From music to tie-dye, it's all about the Bai


Zhang Pihe (right) teaches a villager traditional Bai tie-dyeing in Hequn village in Sangzhi county, Hunan province, in September. ZHANG GE/XINHUA

Crowds gathered around Zhang Pihe, watching the way the Bai woman deftly folded and rolled the fabric and then stitched the design, an important step in the traditional tie-dyeing technique practiced by the Chinese ethnic group.

Hequn village in Sangzhi county, Hunan province, has been attracting many tourists of late with its rich cultural traditions.

But Zhang, who was offering visitors an introduction to Bai culture, is not native to the village. Her home is over 1,000 kilometers away in Dali prefecture, Yunnan province, which is home to most of the country's Bai.

Over 700 years ago, a Bai army from Dali came to Hunan and put down roots in Sangzhi. In the 1980s, after a series of visits and studies, authorities recognized that the Bai of Sangzhi and those living in Dali had the same origins.

However, Sangzhi was an impoverished county, and the residents of Hequn village were too poverty-stricken and too busy earning livings as migrant workers to have time to learn their culture. Bai dance, for example, has more than 80 movements and was on the verge of being lost in Sangzhi.

Having been brought up in and deeply influenced by her culture, Zhang has studied music, dance, tie-dyeing and other aspects of traditional Bai culture.

"We are all from Bai villages, so I hope we can work together to pass down and promote our culture," she said. It was with this conviction in mind that she left her home in Yunnan to move to Sangzhi.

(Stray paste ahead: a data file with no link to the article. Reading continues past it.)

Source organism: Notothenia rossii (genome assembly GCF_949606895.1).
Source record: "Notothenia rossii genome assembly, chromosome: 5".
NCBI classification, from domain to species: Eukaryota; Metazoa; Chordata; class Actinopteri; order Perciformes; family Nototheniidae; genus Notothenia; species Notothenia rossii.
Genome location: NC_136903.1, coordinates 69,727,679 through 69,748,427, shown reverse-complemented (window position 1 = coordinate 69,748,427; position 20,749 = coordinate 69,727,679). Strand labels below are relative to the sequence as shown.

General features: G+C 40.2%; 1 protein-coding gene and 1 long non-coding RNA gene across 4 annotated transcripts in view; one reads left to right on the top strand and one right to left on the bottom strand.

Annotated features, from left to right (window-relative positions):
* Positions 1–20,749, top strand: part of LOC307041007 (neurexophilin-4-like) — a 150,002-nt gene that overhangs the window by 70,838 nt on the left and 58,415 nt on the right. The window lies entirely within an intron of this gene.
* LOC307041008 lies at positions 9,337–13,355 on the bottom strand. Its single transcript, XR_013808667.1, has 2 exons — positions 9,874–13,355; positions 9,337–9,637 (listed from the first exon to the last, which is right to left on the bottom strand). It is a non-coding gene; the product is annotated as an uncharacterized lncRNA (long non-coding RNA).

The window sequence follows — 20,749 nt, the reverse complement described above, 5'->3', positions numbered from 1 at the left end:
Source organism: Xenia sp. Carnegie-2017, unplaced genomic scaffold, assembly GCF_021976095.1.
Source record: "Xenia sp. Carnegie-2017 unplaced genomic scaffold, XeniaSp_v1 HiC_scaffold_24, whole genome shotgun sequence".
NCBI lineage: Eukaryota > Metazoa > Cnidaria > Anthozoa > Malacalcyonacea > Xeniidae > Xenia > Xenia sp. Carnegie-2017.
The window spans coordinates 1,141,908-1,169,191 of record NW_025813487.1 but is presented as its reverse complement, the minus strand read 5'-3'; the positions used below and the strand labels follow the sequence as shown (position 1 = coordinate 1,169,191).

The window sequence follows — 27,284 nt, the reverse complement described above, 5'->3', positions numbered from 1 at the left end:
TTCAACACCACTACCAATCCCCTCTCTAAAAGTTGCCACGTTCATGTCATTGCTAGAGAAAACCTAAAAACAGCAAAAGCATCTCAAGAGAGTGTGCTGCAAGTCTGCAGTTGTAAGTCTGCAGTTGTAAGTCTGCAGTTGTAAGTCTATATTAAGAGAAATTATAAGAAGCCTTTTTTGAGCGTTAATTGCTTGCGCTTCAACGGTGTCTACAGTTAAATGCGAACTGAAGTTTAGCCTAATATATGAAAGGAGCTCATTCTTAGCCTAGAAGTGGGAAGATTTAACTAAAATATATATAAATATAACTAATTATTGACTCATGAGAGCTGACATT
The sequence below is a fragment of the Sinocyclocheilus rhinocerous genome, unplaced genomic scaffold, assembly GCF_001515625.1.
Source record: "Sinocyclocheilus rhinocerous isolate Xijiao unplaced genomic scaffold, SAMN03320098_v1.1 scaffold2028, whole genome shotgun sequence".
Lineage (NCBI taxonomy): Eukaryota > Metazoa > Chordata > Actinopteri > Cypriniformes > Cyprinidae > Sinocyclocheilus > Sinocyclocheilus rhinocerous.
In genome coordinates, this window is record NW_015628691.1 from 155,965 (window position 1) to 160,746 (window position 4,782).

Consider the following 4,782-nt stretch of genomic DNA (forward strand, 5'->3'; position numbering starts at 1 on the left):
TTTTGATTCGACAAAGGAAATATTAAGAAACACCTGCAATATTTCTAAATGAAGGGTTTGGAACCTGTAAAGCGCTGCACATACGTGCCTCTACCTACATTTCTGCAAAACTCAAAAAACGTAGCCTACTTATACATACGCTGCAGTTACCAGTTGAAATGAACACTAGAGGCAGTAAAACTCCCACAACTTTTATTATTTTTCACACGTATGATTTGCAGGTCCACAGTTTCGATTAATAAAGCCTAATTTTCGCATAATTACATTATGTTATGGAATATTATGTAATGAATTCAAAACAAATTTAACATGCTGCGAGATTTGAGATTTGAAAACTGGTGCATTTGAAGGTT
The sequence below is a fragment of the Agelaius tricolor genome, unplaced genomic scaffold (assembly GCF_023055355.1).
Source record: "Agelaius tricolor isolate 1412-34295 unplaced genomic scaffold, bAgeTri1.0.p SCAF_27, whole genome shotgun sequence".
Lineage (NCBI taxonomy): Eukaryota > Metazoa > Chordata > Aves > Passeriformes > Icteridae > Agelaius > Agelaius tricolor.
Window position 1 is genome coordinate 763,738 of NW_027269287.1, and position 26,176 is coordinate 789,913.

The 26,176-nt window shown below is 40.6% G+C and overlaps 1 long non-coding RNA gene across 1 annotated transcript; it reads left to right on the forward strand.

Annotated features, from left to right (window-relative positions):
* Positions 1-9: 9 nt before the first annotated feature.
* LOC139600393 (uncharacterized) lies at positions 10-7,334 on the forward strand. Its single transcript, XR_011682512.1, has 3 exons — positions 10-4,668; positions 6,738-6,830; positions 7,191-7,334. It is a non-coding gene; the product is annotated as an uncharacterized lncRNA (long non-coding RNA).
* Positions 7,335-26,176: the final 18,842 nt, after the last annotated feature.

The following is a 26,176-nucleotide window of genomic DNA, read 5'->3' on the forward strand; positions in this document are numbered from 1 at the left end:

"I aim to take advantage of traditional culture to boost the development of our villages," she added.

As soon as Zhang arrived in Hequn, she set up a tie-dyeing room, purchased needles, thread, cotton cloth, brushes and other tools from Yunnan, and began training villagers in tie-dyeing techniques. She also began to teach music — starting with the Bai-styled octagonal drum — and lectured local women on the heritage of Bai music and dance, teaching them every syllable and movement.

As a cultural adviser on the cultural projects, Zhang has developed a cultural heritage curriculum with the village committee.

One young Hequn girl, Wang Yan, said that the more she learns about Bai culture, the more she has come to love it.

"Ms Zhang teaches us music, dance, tea art and handicrafts. As a Bai, I will make sure these skills are passed down," she said. "Nowadays, Bai culture is becoming stronger and stronger, and I have more confidence that we will pass it on."

Zhong Baiyu, Hequn's Party secretary, said now that more people are returning to their homes, Bai culture has become a form of soft power, helping to vitalize traditional villages.

"Cultural heritage should not be destroyed," Zhong said.

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